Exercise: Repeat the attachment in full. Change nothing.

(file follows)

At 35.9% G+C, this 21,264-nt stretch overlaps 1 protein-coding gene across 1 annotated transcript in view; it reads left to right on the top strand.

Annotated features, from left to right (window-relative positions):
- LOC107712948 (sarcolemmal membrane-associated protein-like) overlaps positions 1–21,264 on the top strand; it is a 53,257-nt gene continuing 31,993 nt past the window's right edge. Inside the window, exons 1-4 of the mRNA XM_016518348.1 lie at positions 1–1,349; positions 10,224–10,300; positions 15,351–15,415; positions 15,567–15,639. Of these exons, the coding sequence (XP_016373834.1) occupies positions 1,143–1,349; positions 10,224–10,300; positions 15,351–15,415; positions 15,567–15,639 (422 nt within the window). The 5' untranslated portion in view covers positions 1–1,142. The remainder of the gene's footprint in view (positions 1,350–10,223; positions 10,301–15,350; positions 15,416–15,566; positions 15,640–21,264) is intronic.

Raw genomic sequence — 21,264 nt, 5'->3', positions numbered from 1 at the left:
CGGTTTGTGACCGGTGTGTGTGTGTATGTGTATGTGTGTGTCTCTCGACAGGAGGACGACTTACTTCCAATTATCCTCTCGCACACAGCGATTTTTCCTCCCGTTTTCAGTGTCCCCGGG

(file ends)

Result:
At 35.9% G+C, this 21,264-nt stretch overlaps 1 protein-coding gene across 1 annotated transcript in view; it reads left to right on the top strand.

Annotated features, from left to right (window-relative positions):
- LOC107712948 (sarcolemmal membrane-associated protein-like) overlaps positions 1–21,264 on the top strand; it is a 53,257-nt gene continuing 31,993 nt past the window's right edge. Inside the window, exons 1-4 of the mRNA XM_016518348.1 lie at positions 1–1,349; positions 10,224–10,300; positions 15,351–15,415; positions 15,567–15,639. Of these exons, the coding sequence (XP_016373834.1) occupies positions 1,143–1,349; positions 10,224–10,300; positions 15,351–15,415; positions 15,567–15,639 (422 nt within the window). The 5' untranslated portion in view covers positions 1–1,142. The remainder of the gene's footprint in view (positions 1,350–10,223; positions 10,301–15,350; positions 15,416–15,566; positions 15,640–21,264) is intronic.

Raw genomic sequence — 21,264 nt, 5'->3', positions numbered from 1 at the left:
CGGTTTGTGACCGGTGTGTGTGTGTATGTGTATGTGTGTGTCTCTCGACAGGAGGACGACTTACTTCCAATTATCCTCTCGCACACAGCGATTTTTCCTCCCGTTTTCAGTGTCCCCGGG